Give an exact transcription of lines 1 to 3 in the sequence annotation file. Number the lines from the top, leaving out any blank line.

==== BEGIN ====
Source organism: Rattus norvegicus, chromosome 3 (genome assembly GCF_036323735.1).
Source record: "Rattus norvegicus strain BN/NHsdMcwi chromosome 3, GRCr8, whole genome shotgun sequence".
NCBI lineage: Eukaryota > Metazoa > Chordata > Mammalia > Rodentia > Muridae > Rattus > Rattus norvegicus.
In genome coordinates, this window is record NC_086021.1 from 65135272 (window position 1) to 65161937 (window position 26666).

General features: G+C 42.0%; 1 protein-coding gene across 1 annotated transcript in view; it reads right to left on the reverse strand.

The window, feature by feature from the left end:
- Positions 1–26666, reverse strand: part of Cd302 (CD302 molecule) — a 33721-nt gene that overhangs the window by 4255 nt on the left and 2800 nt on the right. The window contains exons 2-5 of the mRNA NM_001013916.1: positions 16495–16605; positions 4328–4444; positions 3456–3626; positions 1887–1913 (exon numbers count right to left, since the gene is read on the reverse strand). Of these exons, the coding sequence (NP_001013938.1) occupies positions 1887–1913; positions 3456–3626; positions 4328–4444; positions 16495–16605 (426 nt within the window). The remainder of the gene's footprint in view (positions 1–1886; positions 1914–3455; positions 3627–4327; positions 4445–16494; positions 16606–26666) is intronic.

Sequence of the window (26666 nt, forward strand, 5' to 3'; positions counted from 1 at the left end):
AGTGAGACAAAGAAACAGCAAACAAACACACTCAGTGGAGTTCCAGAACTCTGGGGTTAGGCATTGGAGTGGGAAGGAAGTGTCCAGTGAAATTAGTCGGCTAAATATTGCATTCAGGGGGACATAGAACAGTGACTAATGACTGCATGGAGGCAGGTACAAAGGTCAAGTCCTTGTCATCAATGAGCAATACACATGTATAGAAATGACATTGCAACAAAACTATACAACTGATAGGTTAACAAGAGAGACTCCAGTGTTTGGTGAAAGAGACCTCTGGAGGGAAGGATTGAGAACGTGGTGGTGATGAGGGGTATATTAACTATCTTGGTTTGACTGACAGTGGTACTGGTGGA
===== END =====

Source organism: Rattus norvegicus, chromosome 3 (genome assembly GCF_036323735.1).
Source record: "Rattus norvegicus strain BN/NHsdMcwi chromosome 3, GRCr8, whole genome shotgun sequence".
NCBI lineage: Eukaryota > Metazoa > Chordata > Mammalia > Rodentia > Muridae > Rattus > Rattus norvegicus.